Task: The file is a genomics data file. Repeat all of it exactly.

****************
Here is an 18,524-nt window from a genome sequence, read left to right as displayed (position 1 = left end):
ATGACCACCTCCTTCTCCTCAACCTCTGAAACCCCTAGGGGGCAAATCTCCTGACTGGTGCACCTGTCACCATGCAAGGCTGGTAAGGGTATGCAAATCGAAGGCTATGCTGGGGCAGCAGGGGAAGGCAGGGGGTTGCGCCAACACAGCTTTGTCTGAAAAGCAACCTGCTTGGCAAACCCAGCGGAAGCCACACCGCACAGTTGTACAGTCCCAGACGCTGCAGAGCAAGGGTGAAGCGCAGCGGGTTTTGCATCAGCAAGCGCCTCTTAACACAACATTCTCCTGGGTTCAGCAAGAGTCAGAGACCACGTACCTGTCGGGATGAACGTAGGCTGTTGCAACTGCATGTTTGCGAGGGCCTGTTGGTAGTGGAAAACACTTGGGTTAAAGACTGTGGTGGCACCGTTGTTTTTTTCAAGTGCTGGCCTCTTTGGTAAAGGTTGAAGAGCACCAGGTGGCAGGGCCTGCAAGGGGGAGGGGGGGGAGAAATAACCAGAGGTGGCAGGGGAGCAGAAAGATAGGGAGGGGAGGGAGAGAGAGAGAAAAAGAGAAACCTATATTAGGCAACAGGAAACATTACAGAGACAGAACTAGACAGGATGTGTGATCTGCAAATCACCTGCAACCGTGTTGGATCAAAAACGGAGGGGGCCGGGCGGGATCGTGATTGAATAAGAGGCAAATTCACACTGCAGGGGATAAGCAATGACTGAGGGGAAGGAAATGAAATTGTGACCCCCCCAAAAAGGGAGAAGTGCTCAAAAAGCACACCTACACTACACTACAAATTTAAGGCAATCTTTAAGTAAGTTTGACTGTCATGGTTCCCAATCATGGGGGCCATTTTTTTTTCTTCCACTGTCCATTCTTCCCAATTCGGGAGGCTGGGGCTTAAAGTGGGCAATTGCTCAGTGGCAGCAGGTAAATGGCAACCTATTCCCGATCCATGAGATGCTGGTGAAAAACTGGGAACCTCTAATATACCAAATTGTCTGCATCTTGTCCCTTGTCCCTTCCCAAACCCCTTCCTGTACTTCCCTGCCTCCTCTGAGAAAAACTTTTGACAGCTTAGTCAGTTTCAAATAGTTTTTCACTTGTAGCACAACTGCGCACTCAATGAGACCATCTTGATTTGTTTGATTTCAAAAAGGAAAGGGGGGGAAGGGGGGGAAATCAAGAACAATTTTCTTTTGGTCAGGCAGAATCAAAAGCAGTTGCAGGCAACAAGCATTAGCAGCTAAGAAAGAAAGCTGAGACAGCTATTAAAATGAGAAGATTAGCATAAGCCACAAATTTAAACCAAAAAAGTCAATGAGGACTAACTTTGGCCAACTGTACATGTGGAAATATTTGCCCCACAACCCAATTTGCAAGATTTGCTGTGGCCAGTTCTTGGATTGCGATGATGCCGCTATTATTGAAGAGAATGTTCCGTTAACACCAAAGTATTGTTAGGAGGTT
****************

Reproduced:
Here is an 18,524-nt window from a genome sequence, read left to right as displayed (position 1 = left end):
ATGACCACCTCCTTCTCCTCAACCTCTGAAACCCCTAGGGGGCAAATCTCCTGACTGGTGCACCTGTCACCATGCAAGGCTGGTAAGGGTATGCAAATCGAAGGCTATGCTGGGGCAGCAGGGGAAGGCAGGGGGTTGCGCCAACACAGCTTTGTCTGAAAAGCAACCTGCTTGGCAAACCCAGCGGAAGCCACACCGCACAGTTGTACAGTCCCAGACGCTGCAGAGCAAGGGTGAAGCGCAGCGGGTTTTGCATCAGCAAGCGCCTCTTAACACAACATTCTCCTGGGTTCAGCAAGAGTCAGAGACCACGTACCTGTCGGGATGAACGTAGGCTGTTGCAACTGCATGTTTGCGAGGGCCTGTTGGTAGTGGAAAACACTTGGGTTAAAGACTGTGGTGGCACCGTTGTTTTTTTCAAGTGCTGGCCTCTTTGGTAAAGGTTGAAGAGCACCAGGTGGCAGGGCCTGCAAGGGGGAGGGGGGGGAGAAATAACCAGAGGTGGCAGGGGAGCAGAAAGATAGGGAGGGGAGGGAGAGAGAGAGAAAAAGAGAAACCTATATTAGGCAACAGGAAACATTACAGAGACAGAACTAGACAGGATGTGTGATCTGCAAATCACCTGCAACCGTGTTGGATCAAAAACGGAGGGGGCCGGGCGGGATCGTGATTGAATAAGAGGCAAATTCACACTGCAGGGGATAAGCAATGACTGAGGGGAAGGAAATGAAATTGTGACCCCCCCAAAAAGGGAGAAGTGCTCAAAAAGCACACCTACACTACACTACAAATTTAAGGCAATCTTTAAGTAAGTTTGACTGTCATGGTTCCCAATCATGGGGGCCATTTTTTTTTCTTCCACTGTCCATTCTTCCCAATTCGGGAGGCTGGGGCTTAAAGTGGGCAATTGCTCAGTGGCAGCAGGTAAATGGCAACCTATTCCCGATCCATGAGATGCTGGTGAAAAACTGGGAACCTCTAATATACCAAATTGTCTGCATCTTGTCCCTTGTCCCTTCCCAAACCCCTTCCTGTACTTCCCTGCCTCCTCTGAGAAAAACTTTTGACAGCTTAGTCAGTTTCAAATAGTTTTTCACTTGTAGCACAACTGCGCACTCAATGAGACCATCTTGATTTGTTTGATTTCAAAAAGGAAAGGGGGGGAAGGGGGGGAAATCAAGAACAATTTTCTTTTGGTCAGGCAGAATCAAAAGCAGTTGCAGGCAACAAGCATTAGCAGCTAAGAAAGAAAGCTGAGACAGCTATTAAAATGAGAAGATTAGCATAAGCCACAAATTTAAACCAAAAAAGTCAATGAGGACTAACTTTGGCCAACTGTACATGTGGAAATATTTGCCCCACAACCCAATTTGCAAGATTTGCTGTGGCCAGTTCTTGGATTGCGATGATGCCGCTATTATTGAAGAGAATGTTCCGTTAACACCAAAGTATTGTTAGGAGGTT